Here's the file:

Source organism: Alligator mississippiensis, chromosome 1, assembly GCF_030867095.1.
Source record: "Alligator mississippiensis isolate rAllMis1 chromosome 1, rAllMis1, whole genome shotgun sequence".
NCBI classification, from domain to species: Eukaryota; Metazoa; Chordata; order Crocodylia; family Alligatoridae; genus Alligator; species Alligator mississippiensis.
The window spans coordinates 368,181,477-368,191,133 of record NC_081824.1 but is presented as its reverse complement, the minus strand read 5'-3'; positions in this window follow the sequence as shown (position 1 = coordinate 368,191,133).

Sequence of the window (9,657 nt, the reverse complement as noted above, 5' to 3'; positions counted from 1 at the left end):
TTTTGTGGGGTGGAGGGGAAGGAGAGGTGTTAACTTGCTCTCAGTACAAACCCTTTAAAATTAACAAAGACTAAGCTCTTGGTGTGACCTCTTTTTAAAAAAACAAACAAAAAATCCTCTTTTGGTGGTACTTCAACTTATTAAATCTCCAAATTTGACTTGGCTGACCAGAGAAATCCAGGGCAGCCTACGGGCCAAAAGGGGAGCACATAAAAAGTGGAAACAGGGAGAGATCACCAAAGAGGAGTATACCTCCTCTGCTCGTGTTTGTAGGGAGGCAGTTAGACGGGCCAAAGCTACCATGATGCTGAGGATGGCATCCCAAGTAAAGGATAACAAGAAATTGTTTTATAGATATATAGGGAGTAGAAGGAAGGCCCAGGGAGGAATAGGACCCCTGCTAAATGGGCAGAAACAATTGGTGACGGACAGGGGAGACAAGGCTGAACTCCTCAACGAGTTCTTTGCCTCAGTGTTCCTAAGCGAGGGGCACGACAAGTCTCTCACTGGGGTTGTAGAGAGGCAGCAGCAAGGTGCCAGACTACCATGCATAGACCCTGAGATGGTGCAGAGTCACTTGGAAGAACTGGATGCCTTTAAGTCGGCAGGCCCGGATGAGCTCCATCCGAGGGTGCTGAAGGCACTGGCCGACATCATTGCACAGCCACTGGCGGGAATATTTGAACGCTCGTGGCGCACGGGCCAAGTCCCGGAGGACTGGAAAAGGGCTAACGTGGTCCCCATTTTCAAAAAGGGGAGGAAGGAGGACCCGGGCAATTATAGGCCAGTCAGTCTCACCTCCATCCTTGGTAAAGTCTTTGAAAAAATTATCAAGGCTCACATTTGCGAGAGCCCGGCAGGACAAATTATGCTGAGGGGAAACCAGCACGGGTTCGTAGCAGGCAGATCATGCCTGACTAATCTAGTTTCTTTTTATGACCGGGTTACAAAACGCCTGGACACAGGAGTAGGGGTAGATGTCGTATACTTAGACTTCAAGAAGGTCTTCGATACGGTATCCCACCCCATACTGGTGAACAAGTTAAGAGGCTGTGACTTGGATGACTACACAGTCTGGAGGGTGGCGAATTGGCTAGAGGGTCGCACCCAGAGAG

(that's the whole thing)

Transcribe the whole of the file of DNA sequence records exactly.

Source organism: Alligator mississippiensis, chromosome 1, assembly GCF_030867095.1.
Source record: "Alligator mississippiensis isolate rAllMis1 chromosome 1, rAllMis1, whole genome shotgun sequence".
NCBI classification, from domain to species: Eukaryota; Metazoa; Chordata; order Crocodylia; family Alligatoridae; genus Alligator; species Alligator mississippiensis.
The window spans coordinates 368,181,477-368,191,133 of record NC_081824.1 but is presented as its reverse complement, the minus strand read 5'-3'; positions in this window follow the sequence as shown (position 1 = coordinate 368,191,133).

Sequence of the window (9,657 nt, the reverse complement as noted above, 5' to 3'; positions counted from 1 at the left end):
TTTTGTGGGGTGGAGGGGAAGGAGAGGTGTTAACTTGCTCTCAGTACAAACCCTTTAAAATTAACAAAGACTAAGCTCTTGGTGTGACCTCTTTTTAAAAAAACAAACAAAAAATCCTCTTTTGGTGGTACTTCAACTTATTAAATCTCCAAATTTGACTTGGCTGACCAGAGAAATCCAGGGCAGCCTACGGGCCAAAAGGGGAGCACATAAAAAGTGGAAACAGGGAGAGATCACCAAAGAGGAGTATACCTCCTCTGCTCGTGTTTGTAGGGAGGCAGTTAGACGGGCCAAAGCTACCATGATGCTGAGGATGGCATCCCAAGTAAAGGATAACAAGAAATTGTTTTATAGATATATAGGGAGTAGAAGGAAGGCCCAGGGAGGAATAGGACCCCTGCTAAATGGGCAGAAACAATTGGTGACGGACAGGGGAGACAAGGCTGAACTCCTCAACGAGTTCTTTGCCTCAGTGTTCCTAAGCGAGGGGCACGACAAGTCTCTCACTGGGGTTGTAGAGAGGCAGCAGCAAGGTGCCAGACTACCATGCATAGACCCTGAGATGGTGCAGAGTCACTTGGAAGAACTGGATGCCTTTAAGTCGGCAGGCCCGGATGAGCTCCATCCGAGGGTGCTGAAGGCACTGGCCGACATCATTGCACAGCCACTGGCGGGAATATTTGAACGCTCGTGGCGCACGGGCCAAGTCCCGGAGGACTGGAAAAGGGCTAACGTGGTCCCCATTTTCAAAAAGGGGAGGAAGGAGGACCCGGGCAATTATAGGCCAGTCAGTCTCACCTCCATCCTTGGTAAAGTCTTTGAAAAAATTATCAAGGCTCACATTTGCGAGAGCCCGGCAGGACAAATTATGCTGAGGGGAAACCAGCACGGGTTCGTAGCAGGCAGATCATGCCTGACTAATCTAGTTTCTTTTTATGACCGGGTTACAAAACGCCTGGACACAGGAGTAGGGGTAGATGTCGTATACTTAGACTTCAAGAAGGTCTTCGATACGGTATCCCACCCCATACTGGTGAACAAGTTAAGAGGCTGTGACTTGGATGACTACACAGTCTGGAGGGTGGCGAATTGGCTAGAGGGTCGCACCCAGAGAG